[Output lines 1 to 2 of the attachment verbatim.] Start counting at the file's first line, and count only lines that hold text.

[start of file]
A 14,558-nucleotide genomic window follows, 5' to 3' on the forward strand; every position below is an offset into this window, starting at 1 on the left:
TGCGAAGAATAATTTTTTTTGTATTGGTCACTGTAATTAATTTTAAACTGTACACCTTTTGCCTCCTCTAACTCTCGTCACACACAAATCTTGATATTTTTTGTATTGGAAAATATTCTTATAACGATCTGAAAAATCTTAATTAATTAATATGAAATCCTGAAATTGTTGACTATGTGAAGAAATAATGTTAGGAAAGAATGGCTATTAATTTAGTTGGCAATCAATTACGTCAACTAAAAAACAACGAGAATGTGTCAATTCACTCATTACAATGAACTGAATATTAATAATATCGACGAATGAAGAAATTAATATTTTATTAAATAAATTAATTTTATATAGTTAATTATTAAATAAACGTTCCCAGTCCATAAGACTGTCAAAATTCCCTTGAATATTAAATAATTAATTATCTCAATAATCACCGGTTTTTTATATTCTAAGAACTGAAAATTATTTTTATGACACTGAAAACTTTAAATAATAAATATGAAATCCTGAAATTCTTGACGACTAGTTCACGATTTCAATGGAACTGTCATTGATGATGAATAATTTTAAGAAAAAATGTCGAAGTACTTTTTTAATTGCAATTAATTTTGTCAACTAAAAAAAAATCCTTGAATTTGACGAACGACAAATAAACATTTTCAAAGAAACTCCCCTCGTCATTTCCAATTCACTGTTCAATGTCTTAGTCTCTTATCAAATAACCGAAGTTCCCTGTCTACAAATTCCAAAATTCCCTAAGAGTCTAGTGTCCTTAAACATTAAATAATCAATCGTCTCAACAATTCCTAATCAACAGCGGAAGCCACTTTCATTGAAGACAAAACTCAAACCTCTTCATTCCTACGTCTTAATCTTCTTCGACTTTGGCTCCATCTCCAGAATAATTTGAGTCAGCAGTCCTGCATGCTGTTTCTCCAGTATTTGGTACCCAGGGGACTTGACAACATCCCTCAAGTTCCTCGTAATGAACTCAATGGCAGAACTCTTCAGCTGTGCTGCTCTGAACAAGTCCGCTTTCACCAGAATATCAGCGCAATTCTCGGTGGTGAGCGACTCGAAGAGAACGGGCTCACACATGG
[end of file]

A 14,558-nucleotide genomic window follows, 5' to 3' on the forward strand; every position below is an offset into this window, starting at 1 on the left:
TGCGAAGAATAATTTTTTTTGTATTGGTCACTGTAATTAATTTTAAACTGTACACCTTTTGCCTCCTCTAACTCTCGTCACACACAAATCTTGATATTTTTTGTATTGGAAAATATTCTTATAACGATCTGAAAAATCTTAATTAATTAATATGAAATCCTGAAATTGTTGACTATGTGAAGAAATAATGTTAGGAAAGAATGGCTATTAATTTAGTTGGCAATCAATTACGTCAACTAAAAAACAACGAGAATGTGTCAATTCACTCATTACAATGAACTGAATATTAATAATATCGACGAATGAAGAAATTAATATTTTATTAAATAAATTAATTTTATATAGTTAATTATTAAATAAACGTTCCCAGTCCATAAGACTGTCAAAATTCCCTTGAATATTAAATAATTAATTATCTCAATAATCACCGGTTTTTTATATTCTAAGAACTGAAAATTATTTTTATGACACTGAAAACTTTAAATAATAAATATGAAATCCTGAAATTCTTGACGACTAGTTCACGATTTCAATGGAACTGTCATTGATGATGAATAATTTTAAGAAAAAATGTCGAAGTACTTTTTTAATTGCAATTAATTTTGTCAACTAAAAAAAAATCCTTGAATTTGACGAACGACAAATAAACATTTTCAAAGAAACTCCCCTCGTCATTTCCAATTCACTGTTCAATGTCTTAGTCTCTTATCAAATAACCGAAGTTCCCTGTCTACAAATTCCAAAATTCCCTAAGAGTCTAGTGTCCTTAAACATTAAATAATCAATCGTCTCAACAATTCCTAATCAACAGCGGAAGCCACTTTCATTGAAGACAAAACTCAAACCTCTTCATTCCTACGTCTTAATCTTCTTCGACTTTGGCTCCATCTCCAGAATAATTTGAGTCAGCAGTCCTGCATGCTGTTTCTCCAGTATTTGGTACCCAGGGGACTTGACAACATCCCTCAAGTTCCTCGTAATGAACTCAATGGCAGAACTCTTCAGCTGTGCTGCTCTGAACAAGTCCGCTTTCACCAGAATATCAGCGCAATTCTCGGTGGTGAGCGACTCGAAGAGAACGGGCTCACACATGG